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Tŝilhqot’in title lands crux of two-day meeting with Indigenous leaders, premier, ministers

Premier John Horgan, five ministers met with the Tŝilhqot’in Nation at Nemiah Valley Lodge
Premier John Horgan and five cabinet ministers pose with Tŝilhqot’in chiefs during a two-day meeting in the Xeni Gwet’in First Nation caretaker area. (B.C. Government photo)

Collaboration and shared decision-making were top of mind during a recent meeting between the Tŝilhqot’in National Government and B.C.’s premier and cabinet ministers.

Between Sept. 21 and 22, the TNG met with Premier John Horgan and ministers Murray Rankin, Minister of Indigenous Relations and Reconciliation, Mitzi Dean, Minister of Children and Family Development, Bruce Ralston, Minister of Energy, Mines and Low Carbon Innovations, Mike Farnworth, Minister of Public Safety and Solicitor General and Minister Responsible for Emergency Management BC and and Katrine Conway, Minister of Forests, at Nemiah Valley Lodge which was purchased by Xeni Gwet’in First Nation in 2019.

Tl’etinqox Chief and TNG tribal chair Joe Alphonse said the meetings were positive overall.

“A wide scope of issues was addressed on title lands. Governance isn’t just about resource extraction - it’s about people. We must keep the social well-being of our people at the forefront of the work we do as leaders.”

Horgan said since the Chilcotin War of 1864, the history of the Tŝilhqot’in Nation and the Crown has been, for the most part, one of denial of rights and promotion of conflict.

“It’s been an honour and privilege to be invited to experience Tsilhqot’in ‘Nen’ (lands, water and resources) first-hand and understand the power and importance of them.”

In 2019 the TNG signed the Gwets’en Nilt’i Pathway Agreement to further reconciliation and Tŝilhqot’in self-determination.

The agreement came on the heels of the historic 2014 Supreme Court of Canada declaration of Aboriginal title for the Tŝilhqot’in Nation over 1,900 kilometres of land in the Xeni Gwet’in caretaker area.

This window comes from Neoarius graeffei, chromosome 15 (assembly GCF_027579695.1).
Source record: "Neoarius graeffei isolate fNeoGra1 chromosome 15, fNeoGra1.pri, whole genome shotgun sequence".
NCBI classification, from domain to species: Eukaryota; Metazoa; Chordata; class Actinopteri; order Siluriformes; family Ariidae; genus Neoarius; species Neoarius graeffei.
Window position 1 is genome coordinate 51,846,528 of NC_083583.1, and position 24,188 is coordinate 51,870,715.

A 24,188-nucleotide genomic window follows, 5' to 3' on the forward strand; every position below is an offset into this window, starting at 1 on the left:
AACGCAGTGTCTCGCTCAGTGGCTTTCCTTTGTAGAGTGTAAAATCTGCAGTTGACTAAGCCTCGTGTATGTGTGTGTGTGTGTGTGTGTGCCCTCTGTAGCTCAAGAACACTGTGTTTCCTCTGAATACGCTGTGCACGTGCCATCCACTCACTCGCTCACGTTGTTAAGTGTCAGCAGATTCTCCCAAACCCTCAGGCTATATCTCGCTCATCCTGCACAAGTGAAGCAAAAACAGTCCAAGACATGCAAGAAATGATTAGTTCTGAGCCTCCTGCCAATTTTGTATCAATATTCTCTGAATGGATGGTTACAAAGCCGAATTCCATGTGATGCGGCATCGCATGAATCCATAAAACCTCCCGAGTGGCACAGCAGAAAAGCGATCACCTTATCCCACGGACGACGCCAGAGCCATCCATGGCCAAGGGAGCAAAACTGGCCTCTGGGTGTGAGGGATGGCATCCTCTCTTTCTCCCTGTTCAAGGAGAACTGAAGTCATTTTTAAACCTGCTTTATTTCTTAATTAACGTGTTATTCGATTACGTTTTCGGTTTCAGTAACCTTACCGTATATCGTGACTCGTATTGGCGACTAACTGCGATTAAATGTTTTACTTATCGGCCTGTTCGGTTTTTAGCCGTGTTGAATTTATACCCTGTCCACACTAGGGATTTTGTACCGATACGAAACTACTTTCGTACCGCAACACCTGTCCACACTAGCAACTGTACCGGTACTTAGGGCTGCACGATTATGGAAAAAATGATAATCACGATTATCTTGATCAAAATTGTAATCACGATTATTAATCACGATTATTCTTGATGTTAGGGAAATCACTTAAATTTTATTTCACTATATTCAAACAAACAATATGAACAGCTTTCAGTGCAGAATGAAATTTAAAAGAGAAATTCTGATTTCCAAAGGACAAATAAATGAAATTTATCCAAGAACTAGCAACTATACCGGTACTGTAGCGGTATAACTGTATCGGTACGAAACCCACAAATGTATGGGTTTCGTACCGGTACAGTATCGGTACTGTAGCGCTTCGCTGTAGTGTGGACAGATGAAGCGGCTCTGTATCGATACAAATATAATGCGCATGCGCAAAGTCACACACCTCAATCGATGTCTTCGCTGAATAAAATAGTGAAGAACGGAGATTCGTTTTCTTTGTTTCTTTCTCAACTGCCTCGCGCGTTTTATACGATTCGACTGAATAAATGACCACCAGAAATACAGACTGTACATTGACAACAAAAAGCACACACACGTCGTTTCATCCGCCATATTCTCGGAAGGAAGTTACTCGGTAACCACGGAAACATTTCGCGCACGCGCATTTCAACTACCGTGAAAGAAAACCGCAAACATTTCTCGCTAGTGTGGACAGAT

It is tangible expression of the UN Declaration on the Rights of Indigenous Peoples (UNDRIP), which recognizes every Nation has unique and distinct paths to self-determination.

It includes a commitment for Canada and B.C. to legally recognize Tŝilhqot’in governance so that the Tŝilhqot’in communities can transition away from the Indian Act on a path toward self-governance.

Rankin said the TNG is recognized for its leadership in advancing Indigenous rights.

“This trip has been an opportunity for our governments to continue this complex work together.

Xeni Gwet’in Chief Jimmy Lulua said the visit signifies a rejuvenation of their relationship with the provincial government.

“The Premier has shown great leadership and will be greatly missed by the Nation. His work has set an example on how to build relationship in Indigenous communities,” Lulua said.

During COVID the meetings continued online and over Zoom, but this was the first time they parties will be able to meet in person in quite a while.

The six communities within the TNG are Xeni Gwet’in, Tŝideldel, ?Esdilagh, Tl’esqox, Tl’etinqox and Yuneŝit’in.

With files from a joint TNG, provincial government news release

READ MORE: Premier, ministers meet with Tsilhqot’in National Government on title lands

READ MORE: Xeni Gwet’in First Nation and B.C. government hold working session on long-term management of title lands

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Monica Lamb-Yorski

About the Author: Monica Lamb-Yorski

A B.C. gal, I was born in Alert Bay, raised in Nelson, graduated from the University of Winnipeg, and wrote my first-ever article for the Prince Rupert Daily News.
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